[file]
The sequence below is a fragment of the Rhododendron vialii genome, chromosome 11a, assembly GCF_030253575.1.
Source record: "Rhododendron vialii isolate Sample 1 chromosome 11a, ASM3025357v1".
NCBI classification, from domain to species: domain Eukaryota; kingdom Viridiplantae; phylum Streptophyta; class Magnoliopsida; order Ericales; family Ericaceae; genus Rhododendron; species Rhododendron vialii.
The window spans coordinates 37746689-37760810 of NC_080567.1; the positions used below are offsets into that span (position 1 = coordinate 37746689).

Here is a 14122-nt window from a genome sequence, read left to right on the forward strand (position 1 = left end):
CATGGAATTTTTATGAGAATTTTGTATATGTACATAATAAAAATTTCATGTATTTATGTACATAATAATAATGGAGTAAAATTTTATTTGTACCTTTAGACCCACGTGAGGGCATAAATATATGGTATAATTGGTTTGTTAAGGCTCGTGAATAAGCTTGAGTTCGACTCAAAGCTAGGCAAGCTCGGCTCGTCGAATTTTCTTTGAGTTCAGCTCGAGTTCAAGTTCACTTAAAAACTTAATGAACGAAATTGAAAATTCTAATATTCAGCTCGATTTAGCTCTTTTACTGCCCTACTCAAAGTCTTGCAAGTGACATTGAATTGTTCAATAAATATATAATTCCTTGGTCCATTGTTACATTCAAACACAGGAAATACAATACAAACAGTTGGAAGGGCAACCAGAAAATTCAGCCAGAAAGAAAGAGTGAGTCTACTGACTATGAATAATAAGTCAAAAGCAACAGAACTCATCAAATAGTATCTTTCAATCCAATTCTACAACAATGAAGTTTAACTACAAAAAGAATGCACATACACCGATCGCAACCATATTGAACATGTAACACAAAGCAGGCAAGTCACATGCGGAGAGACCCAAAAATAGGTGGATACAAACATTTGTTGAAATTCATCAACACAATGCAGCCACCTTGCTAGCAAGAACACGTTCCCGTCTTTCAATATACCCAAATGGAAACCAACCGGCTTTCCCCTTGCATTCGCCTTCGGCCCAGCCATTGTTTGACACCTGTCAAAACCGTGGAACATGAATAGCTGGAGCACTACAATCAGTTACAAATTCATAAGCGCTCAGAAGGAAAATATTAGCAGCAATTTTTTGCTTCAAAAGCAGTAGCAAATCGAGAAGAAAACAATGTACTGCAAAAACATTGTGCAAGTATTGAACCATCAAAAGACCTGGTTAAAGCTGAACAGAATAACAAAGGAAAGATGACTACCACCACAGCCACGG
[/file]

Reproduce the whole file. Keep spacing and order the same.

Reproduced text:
The sequence below is a fragment of the Rhododendron vialii genome, chromosome 11a, assembly GCF_030253575.1.
Source record: "Rhododendron vialii isolate Sample 1 chromosome 11a, ASM3025357v1".
NCBI classification, from domain to species: domain Eukaryota; kingdom Viridiplantae; phylum Streptophyta; class Magnoliopsida; order Ericales; family Ericaceae; genus Rhododendron; species Rhododendron vialii.
The window spans coordinates 37746689-37760810 of NC_080567.1; the positions used below are offsets into that span (position 1 = coordinate 37746689).

Here is a 14122-nt window from a genome sequence, read left to right on the forward strand (position 1 = left end):
CATGGAATTTTTATGAGAATTTTGTATATGTACATAATAAAAATTTCATGTATTTATGTACATAATAATAATGGAGTAAAATTTTATTTGTACCTTTAGACCCACGTGAGGGCATAAATATATGGTATAATTGGTTTGTTAAGGCTCGTGAATAAGCTTGAGTTCGACTCAAAGCTAGGCAAGCTCGGCTCGTCGAATTTTCTTTGAGTTCAGCTCGAGTTCAAGTTCACTTAAAAACTTAATGAACGAAATTGAAAATTCTAATATTCAGCTCGATTTAGCTCTTTTACTGCCCTACTCAAAGTCTTGCAAGTGACATTGAATTGTTCAATAAATATATAATTCCTTGGTCCATTGTTACATTCAAACACAGGAAATACAATACAAACAGTTGGAAGGGCAACCAGAAAATTCAGCCAGAAAGAAAGAGTGAGTCTACTGACTATGAATAATAAGTCAAAAGCAACAGAACTCATCAAATAGTATCTTTCAATCCAATTCTACAACAATGAAGTTTAACTACAAAAAGAATGCACATACACCGATCGCAACCATATTGAACATGTAACACAAAGCAGGCAAGTCACATGCGGAGAGACCCAAAAATAGGTGGATACAAACATTTGTTGAAATTCATCAACACAATGCAGCCACCTTGCTAGCAAGAACACGTTCCCGTCTTTCAATATACCCAAATGGAAACCAACCGGCTTTCCCCTTGCATTCGCCTTCGGCCCAGCCATTGTTTGACACCTGTCAAAACCGTGGAACATGAATAGCTGGAGCACTACAATCAGTTACAAATTCATAAGCGCTCAGAAGGAAAATATTAGCAGCAATTTTTTGCTTCAAAAGCAGTAGCAAATCGAGAAGAAAACAATGTACTGCAAAAACATTGTGCAAGTATTGAACCATCAAAAGACCTGGTTAAAGCTGAACAGAATAACAAAGGAAAGATGACTACCACCACAGCCACGG